GAZA CITY, Gaza Strip — Children wait on their balconies for the musaharati, the man who roams the roads, beating drums to wake up the neighborhood to have the predawn suhoor meal and get ready to fast until sunset.
Both children and adults watch for the musaharati, as people stay up all night long during Ramadan. When he appears, he is greeted with cheers and some even go out on the street to offer him gifts. However, things are not always what they seem, and those who bring others joy might not necessarily be happy themselves. This is the case of 23-year-old Louay Jaber, who chants religious hymns as he roams the streets of al-Rammal to wake up the neighborhood's residents.
Louay waits all year to work during Ramadan, as he has never found any other secure job. “We wait all year long for this month. During the rest of the year, we take up jobs here and there, mostly in construction. However, with the ban on cement into Gaza, it is almost impossible to find a job nowadays,” he told Al-Monitor.
Louay said he goes out every night from 2 a.m. until 3:30 a.m., roaming the streets of al-Rammal from the Shati refugee camp, where he lives. “We wake people up throughout the month of Ramadan. On the first and last day of Ramadan we go knocking on doors to collect money from families who would like to offer us some,” he said.
The people of Gaza have been living under blockade for eight years and have suffered three wars and political divisions, resulting in serious deterioration in their living and economic conditions. According to the World Bank statistics published by the United Nations Relief and Works Agency for Palestine Refugees in the Near East (UNRWA), the unemployment rate in Gaza reached 43.9% in 2014, the highest in the world. Unemployment among youths hit 60% that year.
Louay looked momentarily content watching windows open and lights turn on as his voice booms.
“I have been working as a musaharati for about six years now. Last year, the war broke out two weeks after the start of Ramadan. The Israeli jets took over our jobs of waking up people by bombing and spreading terror,” he said.
Louay does not go to work alone. He is accompanied by his cousins Rashad, 24, and Mohammed, 30. Each of them beats his drum to the melody of Louay’s chanting of “Wake up, people, don’t say no. How could you say no to fasting and praying?”
Louay’s two cousins told Al-Monitor that being a musaharati has become a source of income for unemployed young men in Gaza, but it only lasts one month every year and does not amount to more than $200 by the end of Ramadan. They split the amount among them and are left with little.
According to a UNRWA report, the poverty rate in Gaza stands at 39%, an increase of 11% since 2013. The report found that the 2014 conflict has exacerbated an already deteriorating situation.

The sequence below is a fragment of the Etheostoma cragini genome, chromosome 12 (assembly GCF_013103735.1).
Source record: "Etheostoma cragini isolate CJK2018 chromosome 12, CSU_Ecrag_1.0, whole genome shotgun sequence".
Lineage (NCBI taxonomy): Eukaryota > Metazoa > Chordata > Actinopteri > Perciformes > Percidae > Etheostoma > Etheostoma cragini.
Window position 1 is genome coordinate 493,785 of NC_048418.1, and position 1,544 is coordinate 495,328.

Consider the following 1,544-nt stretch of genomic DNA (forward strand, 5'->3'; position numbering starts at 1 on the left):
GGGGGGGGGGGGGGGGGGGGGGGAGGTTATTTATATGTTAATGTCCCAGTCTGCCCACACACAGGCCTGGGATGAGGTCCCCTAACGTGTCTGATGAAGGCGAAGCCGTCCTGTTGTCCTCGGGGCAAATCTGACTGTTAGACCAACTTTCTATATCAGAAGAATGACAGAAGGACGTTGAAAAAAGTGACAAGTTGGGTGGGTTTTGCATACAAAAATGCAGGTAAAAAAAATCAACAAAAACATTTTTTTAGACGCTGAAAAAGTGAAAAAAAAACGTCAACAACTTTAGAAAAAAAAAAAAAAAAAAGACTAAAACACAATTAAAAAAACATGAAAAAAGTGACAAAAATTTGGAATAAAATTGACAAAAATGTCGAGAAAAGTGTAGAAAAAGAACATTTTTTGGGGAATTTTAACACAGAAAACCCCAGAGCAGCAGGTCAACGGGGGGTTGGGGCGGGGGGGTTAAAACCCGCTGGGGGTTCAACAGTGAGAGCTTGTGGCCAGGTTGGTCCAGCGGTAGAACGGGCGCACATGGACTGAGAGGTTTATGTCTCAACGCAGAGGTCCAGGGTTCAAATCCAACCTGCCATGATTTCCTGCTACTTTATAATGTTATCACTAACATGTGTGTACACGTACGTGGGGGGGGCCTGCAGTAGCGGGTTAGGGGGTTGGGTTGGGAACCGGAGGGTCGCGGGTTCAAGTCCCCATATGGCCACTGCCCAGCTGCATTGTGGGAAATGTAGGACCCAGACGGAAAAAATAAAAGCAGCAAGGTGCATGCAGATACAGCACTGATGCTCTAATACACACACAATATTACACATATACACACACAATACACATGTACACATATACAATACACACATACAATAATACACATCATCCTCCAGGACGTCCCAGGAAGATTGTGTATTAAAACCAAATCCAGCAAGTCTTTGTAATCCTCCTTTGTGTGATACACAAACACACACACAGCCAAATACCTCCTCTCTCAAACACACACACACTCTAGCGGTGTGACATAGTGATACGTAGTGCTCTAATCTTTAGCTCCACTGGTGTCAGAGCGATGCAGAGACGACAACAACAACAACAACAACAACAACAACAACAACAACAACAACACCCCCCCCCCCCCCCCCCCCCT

Louay, Rashad and Mohammed have a permit from the Interior Ministry to work as musaharatis. Police spokesman Ayman al-Batinji told Al-Monitor that the ministry determines the scope of the musaharatis’ work in the different areas so as to avoid any conflicts with others who do the same job.
Nahed Jaber, Louay’s uncle, supports 13 family members. He goes out with the three from time to time but lags behind in his white jalabiya robe, occasionally drowning out the boys’ chanting, singing, “Wake up, sleepy people.”
“As a young man, I used to work as a musaharati. But the days back then were much nicer than today. Ramadan was different, as people used to welcome the musaharati with more joy, cheers and generosity. Today, sorrow is prevalent,” he told Al-Monitor.
Historian Selim al-Mubayyed told Al-Monitor, “The musaharati first appeared with the emergence of Islam. During the Fatimid area, drums were added to the profession and the lantern emerged as well, and was linked afterward to Ramadan. The use of lanterns emerged as well, and became associated with Ramadan after the people of Egypt held up lanterns at night during Ramadan to receive Caliph Al-Muez Li-Dinallah al-Fatimi. This piqued interest in Ramadan traditions, which later on spread out to the Levant.”
Mostly young people work as musaharatis. Abdullah al-Mahallawi, 23, wakes people in the Nasser neighborhood in Gaza City. He has been a musaharati for five years and is usually accompanied by his friends Mustapha al-Kadiri, 24, and Ihab al-Namnam, 23, who is trained as a medical secretary.
Abdullah told Al-Monitor, “We are pleased to see children and people who are happy to see us coming into their neighborhoods or homes. However, no one knows how heavy our burdens are and the number of mouths we feed. The conditions in Gaza are going from bad to worse.”
As he departs, the musaharati leaves not only quiet after his sweet voice dissipates, but also sorrow in the hearts of those who awaited him, as though the joy he created was born in a moment and disappeared forever.
Continue reading this article by registering at no cost and get unlimited access to:
- The award-winning Middle East Lobbying - The Influence Game
- Archived articles
- Exclusive events
- The Week in Review
- Lobbying newsletter delivered weekly